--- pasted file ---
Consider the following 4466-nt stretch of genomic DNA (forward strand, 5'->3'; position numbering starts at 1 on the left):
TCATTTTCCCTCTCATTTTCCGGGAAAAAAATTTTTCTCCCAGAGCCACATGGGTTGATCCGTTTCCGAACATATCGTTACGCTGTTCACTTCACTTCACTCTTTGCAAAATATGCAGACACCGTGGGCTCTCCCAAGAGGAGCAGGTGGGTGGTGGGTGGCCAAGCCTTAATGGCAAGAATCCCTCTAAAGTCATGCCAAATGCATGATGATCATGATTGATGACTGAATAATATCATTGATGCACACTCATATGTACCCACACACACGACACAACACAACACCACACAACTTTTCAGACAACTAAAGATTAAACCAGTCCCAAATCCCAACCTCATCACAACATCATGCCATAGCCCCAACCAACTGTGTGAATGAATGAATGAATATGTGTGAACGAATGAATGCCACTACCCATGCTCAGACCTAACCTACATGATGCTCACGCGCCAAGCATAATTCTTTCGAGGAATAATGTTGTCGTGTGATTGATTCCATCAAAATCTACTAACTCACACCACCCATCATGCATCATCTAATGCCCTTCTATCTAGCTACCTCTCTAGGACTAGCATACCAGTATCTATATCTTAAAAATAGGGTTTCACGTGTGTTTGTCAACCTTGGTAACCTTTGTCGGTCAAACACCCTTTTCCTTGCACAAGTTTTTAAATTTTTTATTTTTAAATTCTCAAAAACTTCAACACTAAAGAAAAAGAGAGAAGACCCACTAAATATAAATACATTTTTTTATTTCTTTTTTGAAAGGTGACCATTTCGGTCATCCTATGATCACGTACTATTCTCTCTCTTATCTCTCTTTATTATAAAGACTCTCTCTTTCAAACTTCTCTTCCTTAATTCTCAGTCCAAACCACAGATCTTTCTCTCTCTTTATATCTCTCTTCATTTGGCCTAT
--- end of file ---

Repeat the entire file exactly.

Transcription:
Consider the following 4466-nt stretch of genomic DNA (forward strand, 5'->3'; position numbering starts at 1 on the left):
TCATTTTCCCTCTCATTTTCCGGGAAAAAAATTTTTCTCCCAGAGCCACATGGGTTGATCCGTTTCCGAACATATCGTTACGCTGTTCACTTCACTTCACTCTTTGCAAAATATGCAGACACCGTGGGCTCTCCCAAGAGGAGCAGGTGGGTGGTGGGTGGCCAAGCCTTAATGGCAAGAATCCCTCTAAAGTCATGCCAAATGCATGATGATCATGATTGATGACTGAATAATATCATTGATGCACACTCATATGTACCCACACACACGACACAACACAACACCACACAACTTTTCAGACAACTAAAGATTAAACCAGTCCCAAATCCCAACCTCATCACAACATCATGCCATAGCCCCAACCAACTGTGTGAATGAATGAATGAATATGTGTGAACGAATGAATGCCACTACCCATGCTCAGACCTAACCTACATGATGCTCACGCGCCAAGCATAATTCTTTCGAGGAATAATGTTGTCGTGTGATTGATTCCATCAAAATCTACTAACTCACACCACCCATCATGCATCATCTAATGCCCTTCTATCTAGCTACCTCTCTAGGACTAGCATACCAGTATCTATATCTTAAAAATAGGGTTTCACGTGTGTTTGTCAACCTTGGTAACCTTTGTCGGTCAAACACCCTTTTCCTTGCACAAGTTTTTAAATTTTTTATTTTTAAATTCTCAAAAACTTCAACACTAAAGAAAAAGAGAGAAGACCCACTAAATATAAATACATTTTTTTATTTCTTTTTTGAAAGGTGACCATTTCGGTCATCCTATGATCACGTACTATTCTCTCTCTTATCTCTCTTTATTATAAAGACTCTCTCTTTCAAACTTCTCTTCCTTAATTCTCAGTCCAAACCACAGATCTTTCTCTCTCTTTATATCTCTCTTCATTTGGCCTAT